Are you sure?

Markets hammer euro states as fiscal fears mount

Investors sold off stocks in Portugal, Spain and Greece and the euro plunged as market fears over the fiscal problems of debt-laden southern members of the euro zone widened.

The head of the International Monetary Fund called for painful steps to cut huge fiscal deficits across Europe, saying no country should be under the illusion it was possible to escape the financial crisis without paying the cost.

The Portuguese government's defeat over a regional finance bill, a climbdown by the Spanish government over pension reform, and protests by tax officials in Greece added to the woes of states struggling to cut budget shortfalls bloated by recession.

IMF Managing Director Dominique Strauss-Kahn said his organization was ready to help Greece, which is under more pressure over its finances than any other bloc member, but expressed confidence the government would take the “very difficult measures” needed to deal with its fiscal crisis.

The Greek government reiterated on Thursday that it had no plan to seek assistance from the IMF.

The euro plunged to a seven-month low against the dollar as traders took the view that dismal public finances in the single currency area may hamper the region's economic growth prospects.

Spain's Ibex 35 stock market index fell 5.9%, while Portuguese shares fell 5%, led by a 7.5% slump in Millennium bcp, its biggest bank. The Athens stock market shed 3.3%, with the Greek banks index down 5.4%.

European Central Bank President Jean-Claude Trichet said deficit-cutting measures announced by the Greek government were “steps in the right direction” and the ECB approved of the goals which Greece now has to meet.

He stressed that all states must meet the terms of Europe's pact on budgets and debt, and underlined that help Greece receives as a euro zone member is subject to that condition.

Greek Finance Minister George Papaconstantinou said public sector pensions would increase by 1.5% this year, just above the government's inflation forecast of 1.4%.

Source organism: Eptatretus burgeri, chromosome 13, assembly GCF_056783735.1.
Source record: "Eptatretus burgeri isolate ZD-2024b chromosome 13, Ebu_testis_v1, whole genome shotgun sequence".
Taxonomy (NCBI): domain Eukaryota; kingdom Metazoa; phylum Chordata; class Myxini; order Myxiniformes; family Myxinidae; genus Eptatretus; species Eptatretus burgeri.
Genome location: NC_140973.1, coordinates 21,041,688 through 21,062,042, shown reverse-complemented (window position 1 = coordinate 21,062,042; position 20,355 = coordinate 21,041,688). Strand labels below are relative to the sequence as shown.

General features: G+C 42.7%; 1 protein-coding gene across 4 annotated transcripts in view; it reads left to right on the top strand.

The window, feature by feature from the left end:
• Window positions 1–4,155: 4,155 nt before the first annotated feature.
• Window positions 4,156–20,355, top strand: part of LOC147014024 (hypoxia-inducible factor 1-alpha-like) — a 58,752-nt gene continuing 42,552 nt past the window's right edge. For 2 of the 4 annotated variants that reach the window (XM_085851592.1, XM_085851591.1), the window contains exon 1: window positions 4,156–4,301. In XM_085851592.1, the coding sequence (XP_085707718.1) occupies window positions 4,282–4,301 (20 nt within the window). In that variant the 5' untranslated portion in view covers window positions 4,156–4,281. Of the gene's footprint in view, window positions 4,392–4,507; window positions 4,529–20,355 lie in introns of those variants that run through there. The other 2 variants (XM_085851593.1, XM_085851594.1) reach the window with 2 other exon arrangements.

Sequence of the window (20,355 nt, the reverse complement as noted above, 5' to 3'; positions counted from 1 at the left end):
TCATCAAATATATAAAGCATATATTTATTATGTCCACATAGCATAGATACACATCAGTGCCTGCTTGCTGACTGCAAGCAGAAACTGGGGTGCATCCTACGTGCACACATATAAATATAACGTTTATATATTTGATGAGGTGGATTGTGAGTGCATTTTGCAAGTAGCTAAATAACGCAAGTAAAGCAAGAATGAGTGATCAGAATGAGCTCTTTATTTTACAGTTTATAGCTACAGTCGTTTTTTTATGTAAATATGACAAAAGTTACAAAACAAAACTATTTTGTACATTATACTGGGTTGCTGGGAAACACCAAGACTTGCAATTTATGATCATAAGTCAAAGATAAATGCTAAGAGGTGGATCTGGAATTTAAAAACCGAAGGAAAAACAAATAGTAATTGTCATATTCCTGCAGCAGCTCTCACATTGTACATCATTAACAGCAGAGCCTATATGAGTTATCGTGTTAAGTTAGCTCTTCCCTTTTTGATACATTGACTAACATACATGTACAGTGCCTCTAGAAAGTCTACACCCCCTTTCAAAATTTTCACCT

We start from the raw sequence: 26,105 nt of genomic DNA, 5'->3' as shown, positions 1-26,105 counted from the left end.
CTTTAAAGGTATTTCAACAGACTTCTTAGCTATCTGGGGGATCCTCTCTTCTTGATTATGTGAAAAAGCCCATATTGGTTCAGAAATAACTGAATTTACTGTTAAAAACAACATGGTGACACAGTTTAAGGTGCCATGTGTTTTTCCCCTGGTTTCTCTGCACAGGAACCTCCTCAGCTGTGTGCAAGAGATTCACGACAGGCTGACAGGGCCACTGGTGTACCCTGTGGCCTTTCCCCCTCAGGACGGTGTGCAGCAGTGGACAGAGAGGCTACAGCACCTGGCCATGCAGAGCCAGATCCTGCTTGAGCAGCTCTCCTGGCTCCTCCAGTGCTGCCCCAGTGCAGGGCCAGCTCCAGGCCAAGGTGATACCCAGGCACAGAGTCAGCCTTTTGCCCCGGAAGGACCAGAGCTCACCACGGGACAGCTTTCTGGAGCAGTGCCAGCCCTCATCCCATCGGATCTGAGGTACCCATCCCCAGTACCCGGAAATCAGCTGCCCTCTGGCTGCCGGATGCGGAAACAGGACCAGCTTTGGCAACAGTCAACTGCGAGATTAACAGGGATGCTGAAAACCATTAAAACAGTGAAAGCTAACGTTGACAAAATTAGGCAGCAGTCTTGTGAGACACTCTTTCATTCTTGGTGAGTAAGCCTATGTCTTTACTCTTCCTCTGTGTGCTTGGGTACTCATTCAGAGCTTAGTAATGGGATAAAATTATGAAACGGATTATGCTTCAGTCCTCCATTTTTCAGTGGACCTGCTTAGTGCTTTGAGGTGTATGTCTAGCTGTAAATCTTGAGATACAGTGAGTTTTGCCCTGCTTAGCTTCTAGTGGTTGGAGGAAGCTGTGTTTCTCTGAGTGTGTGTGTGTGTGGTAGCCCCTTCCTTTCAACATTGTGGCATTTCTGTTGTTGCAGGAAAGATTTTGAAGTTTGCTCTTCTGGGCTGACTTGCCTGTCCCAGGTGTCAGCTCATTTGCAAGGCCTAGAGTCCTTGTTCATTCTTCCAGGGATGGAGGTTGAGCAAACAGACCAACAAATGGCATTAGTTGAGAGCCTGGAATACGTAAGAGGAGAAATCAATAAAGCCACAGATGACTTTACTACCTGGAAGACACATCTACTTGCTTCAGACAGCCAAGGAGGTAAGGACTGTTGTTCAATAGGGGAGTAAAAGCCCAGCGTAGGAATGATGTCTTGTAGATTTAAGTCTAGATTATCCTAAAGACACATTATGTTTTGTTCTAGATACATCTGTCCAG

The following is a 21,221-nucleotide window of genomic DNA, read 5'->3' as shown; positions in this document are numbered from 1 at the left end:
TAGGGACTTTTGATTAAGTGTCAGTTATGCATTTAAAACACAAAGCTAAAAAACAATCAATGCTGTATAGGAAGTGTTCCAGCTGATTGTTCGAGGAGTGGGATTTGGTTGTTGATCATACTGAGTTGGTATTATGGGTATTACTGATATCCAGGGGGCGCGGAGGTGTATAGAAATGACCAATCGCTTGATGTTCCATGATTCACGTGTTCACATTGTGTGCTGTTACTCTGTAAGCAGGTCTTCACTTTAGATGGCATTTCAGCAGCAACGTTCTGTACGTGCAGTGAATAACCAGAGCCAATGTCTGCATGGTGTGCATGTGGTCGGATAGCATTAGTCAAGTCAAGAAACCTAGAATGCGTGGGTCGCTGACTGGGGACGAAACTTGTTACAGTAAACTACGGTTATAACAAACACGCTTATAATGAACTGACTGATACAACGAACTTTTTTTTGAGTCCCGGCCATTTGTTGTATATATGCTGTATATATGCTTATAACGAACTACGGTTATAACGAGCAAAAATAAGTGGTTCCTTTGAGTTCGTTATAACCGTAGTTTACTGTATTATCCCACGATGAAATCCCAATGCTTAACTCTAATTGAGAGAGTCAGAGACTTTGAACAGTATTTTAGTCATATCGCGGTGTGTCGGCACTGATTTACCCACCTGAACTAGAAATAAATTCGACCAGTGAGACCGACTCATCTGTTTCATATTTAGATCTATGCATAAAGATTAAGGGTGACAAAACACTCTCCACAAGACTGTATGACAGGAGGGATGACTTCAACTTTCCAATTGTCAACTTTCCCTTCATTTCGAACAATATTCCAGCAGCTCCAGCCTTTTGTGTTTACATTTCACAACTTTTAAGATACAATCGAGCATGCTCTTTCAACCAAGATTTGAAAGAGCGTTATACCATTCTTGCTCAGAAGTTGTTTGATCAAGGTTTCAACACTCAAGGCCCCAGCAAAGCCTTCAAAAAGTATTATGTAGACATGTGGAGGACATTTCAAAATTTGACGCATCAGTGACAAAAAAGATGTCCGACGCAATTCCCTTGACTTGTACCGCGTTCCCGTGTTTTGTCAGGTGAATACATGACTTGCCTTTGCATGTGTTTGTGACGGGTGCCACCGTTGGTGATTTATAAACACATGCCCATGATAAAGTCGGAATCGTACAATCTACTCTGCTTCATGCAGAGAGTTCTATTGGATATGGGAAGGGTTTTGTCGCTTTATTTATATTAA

The announcement came amid strong EU pressure for Greece to cut its public sector wage bill and two days after the prime minister pledged tough cost cutting measures.

Portugal's minority Socialist government lost a key parliamentary committee vote passing a bill allowing regional financial transfers, which it said would add €100 million in debt and make it harder to cut the budget deficit.

“Approval brings problems for governability and will have serious political consequences,” Portugal's Parliamentary Affairs Minister Jorge Lacao said before the center-right opposition and the communists combined to defeat the government.

Finance Minister Fernando Teixeira dos Santos said the regional financing bill would raise this year's projected budget deficit of 8.3% of gross domestic product.

“We could not send a worse signal at this moment,” the minister said. “I want to make it clear that I will use all legal and political instruments within my reach to preserve the budget consolidation objectives for the period of 2010 to 2013.”

The government has pledged to cut the budget gap to below 3% of GDP by 2013.

A spokesman for Prime Minister Jose Socrates denied a report he had threatened to resign over the issue.

Amid an outcry from labor unions and media, Spain withdrew a line on pension reform plans from an official document sent to the European Commission. It had suggested an increase in the number of years Spaniards would have to pay contributions.

The largest Spanish union confederation, Comisiones Obreras, said it would organize protests against the government's proposal to raise the retirement age to 67 from 65.

Spain admitted on Wednesday that its budget deficits for the next three years would be higher than previously forecast. Debt markets worry the government will struggle to cut spending at a time when unemployment is nearing 20%.

Strauss-Kahn said he understood Spanish Prime Minister Jose Luis Rodriguez Zapatero's dilemma over pension reform, but warned the Spanish “really need to make a considerable effort.”

The premiums that investors demand to hold Portuguese bonds rather than benchmark German Bunds widened on worries that Greece's problems could be mirrored by other euro zone states.

However Spain did manage to sell €2.5 billion ($3.47 billion) in 3-year bonds in a move that Calyon strategist Peter Chatwell said should quell some jitters.

Greece has the highest debt ratio of any euro zone country, expected to reach 120% of gross domestic product this year. Portugal's debt is expected to reach 84.5% of GDP and Spain's just 66.3%, below the euro zone average. However both countries' debt stock is rising fast.

Greece won heavily conditioned EU approval on Wednesday for a three-year plan to cut its budget shortfall from 12.7% of GDP in 2009 to below the EU ceiling of 3% by the end of 2012. Brussels placed Athens under unprecedented close surveillance, out of mistrust of its economic statistics.

Highlighting the risk of social unrest, Greek tax officials staged the first of a series of public and private sector workers' strikes that will affect Greece this month. (Reuters)